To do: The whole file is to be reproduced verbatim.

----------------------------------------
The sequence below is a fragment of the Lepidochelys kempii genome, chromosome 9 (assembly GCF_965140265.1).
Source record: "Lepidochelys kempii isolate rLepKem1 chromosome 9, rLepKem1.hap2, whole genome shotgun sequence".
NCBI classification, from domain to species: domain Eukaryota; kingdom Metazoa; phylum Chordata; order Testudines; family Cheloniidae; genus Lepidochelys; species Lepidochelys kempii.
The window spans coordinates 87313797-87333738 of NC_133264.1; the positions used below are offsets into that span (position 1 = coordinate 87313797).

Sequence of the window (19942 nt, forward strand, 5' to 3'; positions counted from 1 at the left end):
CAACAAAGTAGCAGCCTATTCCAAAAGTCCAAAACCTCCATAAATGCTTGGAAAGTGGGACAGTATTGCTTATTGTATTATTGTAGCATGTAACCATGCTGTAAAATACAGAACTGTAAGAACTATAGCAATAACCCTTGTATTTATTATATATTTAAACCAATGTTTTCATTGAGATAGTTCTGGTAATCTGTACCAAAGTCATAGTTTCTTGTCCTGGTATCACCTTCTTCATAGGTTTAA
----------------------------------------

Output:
The sequence below is a fragment of the Lepidochelys kempii genome, chromosome 9 (assembly GCF_965140265.1).
Source record: "Lepidochelys kempii isolate rLepKem1 chromosome 9, rLepKem1.hap2, whole genome shotgun sequence".
NCBI classification, from domain to species: domain Eukaryota; kingdom Metazoa; phylum Chordata; order Testudines; family Cheloniidae; genus Lepidochelys; species Lepidochelys kempii.
The window spans coordinates 87313797-87333738 of NC_133264.1; the positions used below are offsets into that span (position 1 = coordinate 87313797).

Sequence of the window (19942 nt, forward strand, 5' to 3'; positions counted from 1 at the left end):
CAACAAAGTAGCAGCCTATTCCAAAAGTCCAAAACCTCCATAAATGCTTGGAAAGTGGGACAGTATTGCTTATTGTATTATTGTAGCATGTAACCATGCTGTAAAATACAGAACTGTAAGAACTATAGCAATAACCCTTGTATTTATTATATATTTAAACCAATGTTTTCATTGAGATAGTTCTGGTAATCTGTACCAAAGTCATAGTTTCTTGTCCTGGTATCACCTTCTTCATAGGTTTAA